But on Friday, Obama did exactly that which he vowed in that answer he would never do. When signing the budget bill into law, he attached a signing statement objecting to some provisions as an encroachment on executive power but still vowing to obey them (such as restrictions on transferring Guantanamo detainees), but then explicitly stated that he would ignore the provision of this new law that de-funds his so-called "czars" (which are really little more than glorified presidential advisers). Declaring that the Executive has the unfettered "authority to supervise and oversee the executive branch" -- i.e., asserting another critical aspect of the "unitary theory of the Executive" -- Obama declared that "the executive branch will construe [the de-funding provision] not to abrogate these Presidential prerogatives." In other words, we're going to ignore that mandate because we believe it's unconstitutional: he's going to use funds for exactly the purpose that Congress, in a bill he signed into law, flatly prohibited.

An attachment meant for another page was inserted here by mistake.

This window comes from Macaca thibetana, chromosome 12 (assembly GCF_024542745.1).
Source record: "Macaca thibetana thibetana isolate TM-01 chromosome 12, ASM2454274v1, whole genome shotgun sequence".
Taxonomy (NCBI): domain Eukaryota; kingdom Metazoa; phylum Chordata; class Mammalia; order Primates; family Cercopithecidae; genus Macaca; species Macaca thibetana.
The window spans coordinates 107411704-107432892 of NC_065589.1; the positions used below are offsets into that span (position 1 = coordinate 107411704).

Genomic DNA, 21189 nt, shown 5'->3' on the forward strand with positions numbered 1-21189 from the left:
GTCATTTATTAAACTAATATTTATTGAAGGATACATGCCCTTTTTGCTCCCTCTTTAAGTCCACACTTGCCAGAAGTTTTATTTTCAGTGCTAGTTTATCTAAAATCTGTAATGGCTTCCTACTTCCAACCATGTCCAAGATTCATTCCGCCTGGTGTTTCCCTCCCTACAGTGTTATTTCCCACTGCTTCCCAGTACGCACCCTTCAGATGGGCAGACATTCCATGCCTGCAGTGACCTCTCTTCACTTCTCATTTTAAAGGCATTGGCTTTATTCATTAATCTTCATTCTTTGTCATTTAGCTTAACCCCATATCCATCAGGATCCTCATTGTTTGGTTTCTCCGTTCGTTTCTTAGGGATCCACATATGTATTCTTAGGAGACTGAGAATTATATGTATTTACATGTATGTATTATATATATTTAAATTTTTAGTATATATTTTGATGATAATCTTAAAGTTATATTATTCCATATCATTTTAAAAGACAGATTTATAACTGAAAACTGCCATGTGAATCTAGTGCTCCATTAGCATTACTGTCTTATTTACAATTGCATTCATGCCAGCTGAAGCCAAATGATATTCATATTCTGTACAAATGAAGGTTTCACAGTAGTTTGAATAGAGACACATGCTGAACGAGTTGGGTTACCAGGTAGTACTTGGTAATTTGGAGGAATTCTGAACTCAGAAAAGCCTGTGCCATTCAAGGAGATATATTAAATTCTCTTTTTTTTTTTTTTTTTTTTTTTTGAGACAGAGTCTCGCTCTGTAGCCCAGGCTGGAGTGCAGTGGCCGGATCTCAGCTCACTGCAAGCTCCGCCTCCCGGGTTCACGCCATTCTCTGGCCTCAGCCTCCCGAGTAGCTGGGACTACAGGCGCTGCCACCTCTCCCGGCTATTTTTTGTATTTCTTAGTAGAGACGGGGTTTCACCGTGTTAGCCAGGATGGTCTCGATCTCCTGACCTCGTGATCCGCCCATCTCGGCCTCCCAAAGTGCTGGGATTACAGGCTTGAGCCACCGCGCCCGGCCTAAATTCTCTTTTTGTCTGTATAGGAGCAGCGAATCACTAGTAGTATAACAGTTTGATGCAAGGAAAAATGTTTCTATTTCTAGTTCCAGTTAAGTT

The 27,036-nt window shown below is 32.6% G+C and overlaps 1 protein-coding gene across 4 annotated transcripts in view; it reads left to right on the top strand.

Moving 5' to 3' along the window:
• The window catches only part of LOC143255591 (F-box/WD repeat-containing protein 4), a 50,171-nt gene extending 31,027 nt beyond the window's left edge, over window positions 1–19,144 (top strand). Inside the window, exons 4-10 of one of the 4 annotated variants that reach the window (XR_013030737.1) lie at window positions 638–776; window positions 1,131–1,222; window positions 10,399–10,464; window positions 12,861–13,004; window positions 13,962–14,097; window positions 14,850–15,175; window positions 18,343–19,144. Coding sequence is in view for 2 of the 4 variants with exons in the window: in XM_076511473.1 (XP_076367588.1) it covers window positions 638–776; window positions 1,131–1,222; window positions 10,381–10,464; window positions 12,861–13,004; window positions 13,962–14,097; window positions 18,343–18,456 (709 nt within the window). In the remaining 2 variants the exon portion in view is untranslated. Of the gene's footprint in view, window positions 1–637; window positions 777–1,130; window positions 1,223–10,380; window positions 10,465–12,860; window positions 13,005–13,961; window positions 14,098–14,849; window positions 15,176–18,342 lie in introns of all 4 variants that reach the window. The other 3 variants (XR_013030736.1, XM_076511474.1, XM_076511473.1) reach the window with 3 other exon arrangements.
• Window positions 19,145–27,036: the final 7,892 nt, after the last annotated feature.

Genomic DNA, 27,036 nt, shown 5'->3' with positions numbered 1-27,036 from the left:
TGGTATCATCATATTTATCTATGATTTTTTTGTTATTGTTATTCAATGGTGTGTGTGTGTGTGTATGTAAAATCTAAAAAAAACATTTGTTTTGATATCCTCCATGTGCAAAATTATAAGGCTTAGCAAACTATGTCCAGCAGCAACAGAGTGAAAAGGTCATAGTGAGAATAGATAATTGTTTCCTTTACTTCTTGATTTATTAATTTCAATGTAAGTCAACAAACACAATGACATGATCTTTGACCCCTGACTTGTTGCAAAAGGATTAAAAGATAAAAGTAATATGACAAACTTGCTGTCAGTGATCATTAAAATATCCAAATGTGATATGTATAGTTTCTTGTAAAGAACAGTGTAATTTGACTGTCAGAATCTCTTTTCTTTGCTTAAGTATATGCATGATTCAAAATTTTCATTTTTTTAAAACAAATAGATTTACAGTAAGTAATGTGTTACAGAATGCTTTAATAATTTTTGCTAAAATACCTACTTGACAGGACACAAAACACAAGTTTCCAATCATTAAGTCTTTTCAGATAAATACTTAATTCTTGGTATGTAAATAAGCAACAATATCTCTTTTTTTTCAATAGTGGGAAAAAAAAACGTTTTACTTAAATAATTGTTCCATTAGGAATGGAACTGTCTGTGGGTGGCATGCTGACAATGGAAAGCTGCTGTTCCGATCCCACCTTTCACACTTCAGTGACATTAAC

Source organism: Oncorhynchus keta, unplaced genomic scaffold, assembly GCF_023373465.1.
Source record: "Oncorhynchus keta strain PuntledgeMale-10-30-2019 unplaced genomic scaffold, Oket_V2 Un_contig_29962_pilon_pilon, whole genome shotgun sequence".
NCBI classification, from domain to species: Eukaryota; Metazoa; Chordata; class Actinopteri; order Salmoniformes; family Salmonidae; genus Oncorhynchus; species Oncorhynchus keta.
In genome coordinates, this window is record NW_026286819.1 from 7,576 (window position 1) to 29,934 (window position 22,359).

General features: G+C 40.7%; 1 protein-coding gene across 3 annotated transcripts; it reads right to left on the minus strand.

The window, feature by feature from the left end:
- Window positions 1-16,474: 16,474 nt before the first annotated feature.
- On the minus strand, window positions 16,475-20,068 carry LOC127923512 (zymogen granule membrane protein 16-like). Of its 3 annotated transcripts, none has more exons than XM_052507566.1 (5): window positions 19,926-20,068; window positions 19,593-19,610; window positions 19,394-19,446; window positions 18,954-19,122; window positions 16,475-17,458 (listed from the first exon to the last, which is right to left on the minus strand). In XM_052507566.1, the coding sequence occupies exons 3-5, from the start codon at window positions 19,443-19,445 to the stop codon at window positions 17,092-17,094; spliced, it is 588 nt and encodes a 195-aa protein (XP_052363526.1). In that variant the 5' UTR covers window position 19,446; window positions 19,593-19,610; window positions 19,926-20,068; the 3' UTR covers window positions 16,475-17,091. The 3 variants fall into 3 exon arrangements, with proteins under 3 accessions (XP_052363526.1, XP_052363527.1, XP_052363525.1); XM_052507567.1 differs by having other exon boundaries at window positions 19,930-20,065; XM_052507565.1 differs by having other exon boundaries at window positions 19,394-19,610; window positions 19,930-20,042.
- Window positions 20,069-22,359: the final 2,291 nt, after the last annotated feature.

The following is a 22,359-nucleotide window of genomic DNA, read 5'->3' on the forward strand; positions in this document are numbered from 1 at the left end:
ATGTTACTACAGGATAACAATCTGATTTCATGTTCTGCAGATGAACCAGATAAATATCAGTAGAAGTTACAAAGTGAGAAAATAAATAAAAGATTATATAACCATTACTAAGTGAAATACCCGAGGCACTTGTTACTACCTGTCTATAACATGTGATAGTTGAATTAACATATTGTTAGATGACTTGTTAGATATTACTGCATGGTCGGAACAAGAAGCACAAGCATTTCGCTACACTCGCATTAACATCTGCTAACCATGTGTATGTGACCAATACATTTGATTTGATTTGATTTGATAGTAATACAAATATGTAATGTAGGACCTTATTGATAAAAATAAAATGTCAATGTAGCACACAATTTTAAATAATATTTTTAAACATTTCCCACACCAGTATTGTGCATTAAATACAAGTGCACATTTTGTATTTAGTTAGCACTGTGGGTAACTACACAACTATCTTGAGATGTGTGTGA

It would be one thing if these full-scale reversals were on ancillary issues. But these are fundamental. They're about the powers of that office and the nature of our government. And Obama made these issues the centerpiece of his campaign. These campaign statements are nothing less than vows made to voters about how he would exercise the power he was seeking if they voted for him. To insist during the campaign that Presidents have no power to start wars without Congress or to ignore laws the President believes are unconstitutional -- and then do exactly that once he's been vested with that power -- is a form of fraud. And, ironically, it's exactly this behavior that breeds the cynicism that he has repeatedly identified as the central poison in our political culture. Whatever one thinks about the policies in question on the merits, it should be impossible to defend or justify the radical inconsistency between what he pretended to believe and what he's doing.GG